Mapping your fantasy.

 

middleearth

I love maps, always have. Something inextricably draws me to them. All those exotic names and places, those strange lands… FantasyMapmeth

As a child I obsessively pored over maps and charts, any atlas or globe I could get my hands on, long before I could really read or understand all those mesmeric names and places. It was the beauty of them as objects in their own right and what they represented – the imagining of dreams made real.

map

When it comes to fantasy, you can imagine what I’m like when I see a map inside! I grew up enthralled by the maps of Tolkien, tracing Bilbo’s journey in The Hobbit and later, Frodo’s adventures in The Lord of The Rings. E.H.Shepard’s wonderful ‘Hundred Acre Wood‘ map from A.A. Milne’s Winnie-the-Pooh books, the maps in G.R.R.Martin’s novels etc etc. Just sheer bliss and wonderment! map_full

Yes, maps in fantasy books have become another cliche…but you know what? I don’t care, I LOVE them!

 

So when writing and illustrating my first novel, epic fantasy adventure, White Mountain – Book 1 of The Darkling Chronicles, it was a no brainer to include a map.

 

black and white Fendellin Map 001

Afterall, creating fantasy worlds is about the most fun you can have with or without your clothes on. Exploring the subtleties of character, the twists of plot, the deepening of a storyline, the embellishment of a rich history and back story and mixing all those elements and more into one sumptuous thrilling world. Yes…it really is one of the most exhilarating endeavours.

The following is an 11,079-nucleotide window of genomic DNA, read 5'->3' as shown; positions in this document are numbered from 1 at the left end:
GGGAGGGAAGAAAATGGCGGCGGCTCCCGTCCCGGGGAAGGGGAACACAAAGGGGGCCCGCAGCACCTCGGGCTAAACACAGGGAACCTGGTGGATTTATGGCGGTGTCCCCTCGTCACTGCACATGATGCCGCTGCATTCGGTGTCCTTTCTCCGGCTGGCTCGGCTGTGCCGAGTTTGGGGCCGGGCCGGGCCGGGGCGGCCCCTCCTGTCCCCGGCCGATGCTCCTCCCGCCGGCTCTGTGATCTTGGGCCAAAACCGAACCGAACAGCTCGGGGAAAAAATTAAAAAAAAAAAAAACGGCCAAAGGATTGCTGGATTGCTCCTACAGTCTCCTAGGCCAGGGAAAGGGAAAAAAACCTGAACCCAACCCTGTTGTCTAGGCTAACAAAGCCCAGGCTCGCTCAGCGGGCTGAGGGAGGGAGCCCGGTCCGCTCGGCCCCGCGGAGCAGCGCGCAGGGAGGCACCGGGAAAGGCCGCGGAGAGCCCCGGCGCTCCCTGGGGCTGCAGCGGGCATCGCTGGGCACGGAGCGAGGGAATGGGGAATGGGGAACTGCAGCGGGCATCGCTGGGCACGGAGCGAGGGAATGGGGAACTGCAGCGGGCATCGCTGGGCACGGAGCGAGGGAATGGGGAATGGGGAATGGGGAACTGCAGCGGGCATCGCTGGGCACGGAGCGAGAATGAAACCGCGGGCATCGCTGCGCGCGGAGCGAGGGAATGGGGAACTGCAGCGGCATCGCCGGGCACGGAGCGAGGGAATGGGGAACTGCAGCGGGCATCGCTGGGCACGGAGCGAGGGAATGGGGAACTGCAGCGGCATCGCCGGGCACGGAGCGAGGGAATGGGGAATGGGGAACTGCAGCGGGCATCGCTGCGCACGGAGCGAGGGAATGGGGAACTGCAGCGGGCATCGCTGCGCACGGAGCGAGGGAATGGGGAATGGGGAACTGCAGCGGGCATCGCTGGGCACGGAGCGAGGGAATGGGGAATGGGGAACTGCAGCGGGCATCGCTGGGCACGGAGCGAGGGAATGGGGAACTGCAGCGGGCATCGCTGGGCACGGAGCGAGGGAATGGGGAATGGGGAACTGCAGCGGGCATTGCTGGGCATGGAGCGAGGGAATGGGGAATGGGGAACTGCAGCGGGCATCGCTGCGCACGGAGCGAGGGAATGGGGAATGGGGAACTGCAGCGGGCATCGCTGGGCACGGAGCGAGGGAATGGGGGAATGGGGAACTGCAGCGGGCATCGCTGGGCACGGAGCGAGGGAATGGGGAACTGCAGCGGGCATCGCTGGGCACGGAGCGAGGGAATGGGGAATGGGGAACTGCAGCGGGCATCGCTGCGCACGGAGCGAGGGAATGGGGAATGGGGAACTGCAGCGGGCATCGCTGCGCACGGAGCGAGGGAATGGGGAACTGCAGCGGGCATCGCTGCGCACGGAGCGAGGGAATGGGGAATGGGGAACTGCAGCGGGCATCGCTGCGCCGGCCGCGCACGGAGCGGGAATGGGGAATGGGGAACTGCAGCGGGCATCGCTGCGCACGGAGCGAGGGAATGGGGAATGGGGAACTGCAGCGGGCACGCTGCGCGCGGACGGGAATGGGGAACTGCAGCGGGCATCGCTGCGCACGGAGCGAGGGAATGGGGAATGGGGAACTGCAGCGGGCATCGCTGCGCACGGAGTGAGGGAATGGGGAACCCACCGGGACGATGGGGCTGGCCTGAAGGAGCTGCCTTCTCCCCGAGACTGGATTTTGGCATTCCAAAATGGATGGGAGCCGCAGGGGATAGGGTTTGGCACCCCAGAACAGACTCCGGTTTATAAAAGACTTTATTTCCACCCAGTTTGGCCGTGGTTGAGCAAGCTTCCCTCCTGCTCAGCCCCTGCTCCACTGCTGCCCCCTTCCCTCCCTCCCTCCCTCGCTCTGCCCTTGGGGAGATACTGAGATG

So to encapsulate a part of that rich world in a visual way, to draw the reader in as I was drawn in, was an opportunity I couldn’t miss.

Also for me, as a lover of fantasy especially epic fantasy, to be able to construct a believable world, grounded in reality and embody that world in a map…was just the best.

With that love of maps also came a love of names, etymology – the meaning and derivation of words. For my map ‘The Lay of Fendellin’, Fendellin literally means ‘in a dell or hollow and by a fen/water source’ – very appropriate for the land I invented. My Fendellin itself was inspired by the Tibetan and Buddhist beliefs in Shambhala, a mythical and legendary land still hidden within the Himalayas and untouched by the outside world. A very potent idea. Many people still believe in Shambhala, I wish it existed too. It has inspired stories down through the ages, not least James Hilton‘s ‘Lost Horizon’ where he turned the Shambhala legend into his utopian paradise Shangri-La. My Fendellin is wondrous indeed, but could never be described as utopian. Amongst the soft plains of blue mountain poppy and frolicking tarpans (ancient horses), there is always the omnipresent malice of Kavok’s Peak in the distance, birthplace of Morreck the book’s arch villan. Yes, my Fendellin is beautiful indeed but has become a gilded prison for many who live within its Encircling Mountains, unable to esscape.